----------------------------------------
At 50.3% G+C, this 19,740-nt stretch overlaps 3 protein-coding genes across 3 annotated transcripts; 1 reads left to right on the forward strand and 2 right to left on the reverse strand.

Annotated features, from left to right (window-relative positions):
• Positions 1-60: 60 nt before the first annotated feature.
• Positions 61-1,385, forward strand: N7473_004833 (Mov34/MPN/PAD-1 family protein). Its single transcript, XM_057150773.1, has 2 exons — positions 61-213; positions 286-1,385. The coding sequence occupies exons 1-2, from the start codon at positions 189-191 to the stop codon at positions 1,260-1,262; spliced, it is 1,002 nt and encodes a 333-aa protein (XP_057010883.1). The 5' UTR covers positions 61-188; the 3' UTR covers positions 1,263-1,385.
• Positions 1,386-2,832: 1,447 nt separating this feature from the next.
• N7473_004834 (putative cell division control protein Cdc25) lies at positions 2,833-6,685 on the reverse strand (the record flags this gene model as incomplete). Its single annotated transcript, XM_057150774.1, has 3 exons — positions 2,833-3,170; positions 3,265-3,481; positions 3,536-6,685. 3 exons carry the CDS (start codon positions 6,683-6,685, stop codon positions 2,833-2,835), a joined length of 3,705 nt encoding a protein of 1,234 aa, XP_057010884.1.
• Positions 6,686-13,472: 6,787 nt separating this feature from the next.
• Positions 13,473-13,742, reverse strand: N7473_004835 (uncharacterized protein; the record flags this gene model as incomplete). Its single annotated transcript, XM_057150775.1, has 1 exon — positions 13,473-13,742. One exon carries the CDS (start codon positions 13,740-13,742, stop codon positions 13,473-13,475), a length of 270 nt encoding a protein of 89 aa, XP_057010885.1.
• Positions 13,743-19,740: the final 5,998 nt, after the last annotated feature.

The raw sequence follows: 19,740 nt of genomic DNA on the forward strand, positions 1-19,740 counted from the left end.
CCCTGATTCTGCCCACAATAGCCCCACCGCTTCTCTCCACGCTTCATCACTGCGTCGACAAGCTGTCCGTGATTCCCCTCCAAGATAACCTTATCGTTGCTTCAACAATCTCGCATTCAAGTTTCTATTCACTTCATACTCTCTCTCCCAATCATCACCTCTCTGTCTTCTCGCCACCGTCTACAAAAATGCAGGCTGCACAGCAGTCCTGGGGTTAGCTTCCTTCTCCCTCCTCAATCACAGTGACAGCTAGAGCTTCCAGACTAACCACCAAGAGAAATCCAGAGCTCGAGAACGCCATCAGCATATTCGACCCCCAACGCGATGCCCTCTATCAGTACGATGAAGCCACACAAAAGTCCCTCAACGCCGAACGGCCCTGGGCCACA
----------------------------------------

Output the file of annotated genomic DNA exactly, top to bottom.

At 50.3% G+C, this 19,740-nt stretch overlaps 3 protein-coding genes across 3 annotated transcripts; 1 reads left to right on the forward strand and 2 right to left on the reverse strand.

Annotated features, from left to right (window-relative positions):
• Positions 1-60: 60 nt before the first annotated feature.
• Positions 61-1,385, forward strand: N7473_004833 (Mov34/MPN/PAD-1 family protein). Its single transcript, XM_057150773.1, has 2 exons — positions 61-213; positions 286-1,385. The coding sequence occupies exons 1-2, from the start codon at positions 189-191 to the stop codon at positions 1,260-1,262; spliced, it is 1,002 nt and encodes a 333-aa protein (XP_057010883.1). The 5' UTR covers positions 61-188; the 3' UTR covers positions 1,263-1,385.
• Positions 1,386-2,832: 1,447 nt separating this feature from the next.
• N7473_004834 (putative cell division control protein Cdc25) lies at positions 2,833-6,685 on the reverse strand (the record flags this gene model as incomplete). Its single annotated transcript, XM_057150774.1, has 3 exons — positions 2,833-3,170; positions 3,265-3,481; positions 3,536-6,685. 3 exons carry the CDS (start codon positions 6,683-6,685, stop codon positions 2,833-2,835), a joined length of 3,705 nt encoding a protein of 1,234 aa, XP_057010884.1.
• Positions 6,686-13,472: 6,787 nt separating this feature from the next.
• Positions 13,473-13,742, reverse strand: N7473_004835 (uncharacterized protein; the record flags this gene model as incomplete). Its single annotated transcript, XM_057150775.1, has 1 exon — positions 13,473-13,742. One exon carries the CDS (start codon positions 13,740-13,742, stop codon positions 13,473-13,475), a length of 270 nt encoding a protein of 89 aa, XP_057010885.1.
• Positions 13,743-19,740: the final 5,998 nt, after the last annotated feature.

The raw sequence follows: 19,740 nt of genomic DNA on the forward strand, positions 1-19,740 counted from the left end.
CCCTGATTCTGCCCACAATAGCCCCACCGCTTCTCTCCACGCTTCATCACTGCGTCGACAAGCTGTCCGTGATTCCCCTCCAAGATAACCTTATCGTTGCTTCAACAATCTCGCATTCAAGTTTCTATTCACTTCATACTCTCTCTCCCAATCATCACCTCTCTGTCTTCTCGCCACCGTCTACAAAAATGCAGGCTGCACAGCAGTCCTGGGGTTAGCTTCCTTCTCCCTCCTCAATCACAGTGACAGCTAGAGCTTCCAGACTAACCACCAAGAGAAATCCAGAGCTCGAGAACGCCATCAGCATATTCGACCCCCAACGCGATGCCCTCTATCAGTACGATGAAGCCACACAAAAGTCCCTCAACGCCGAACGGCCCTGGGCCACA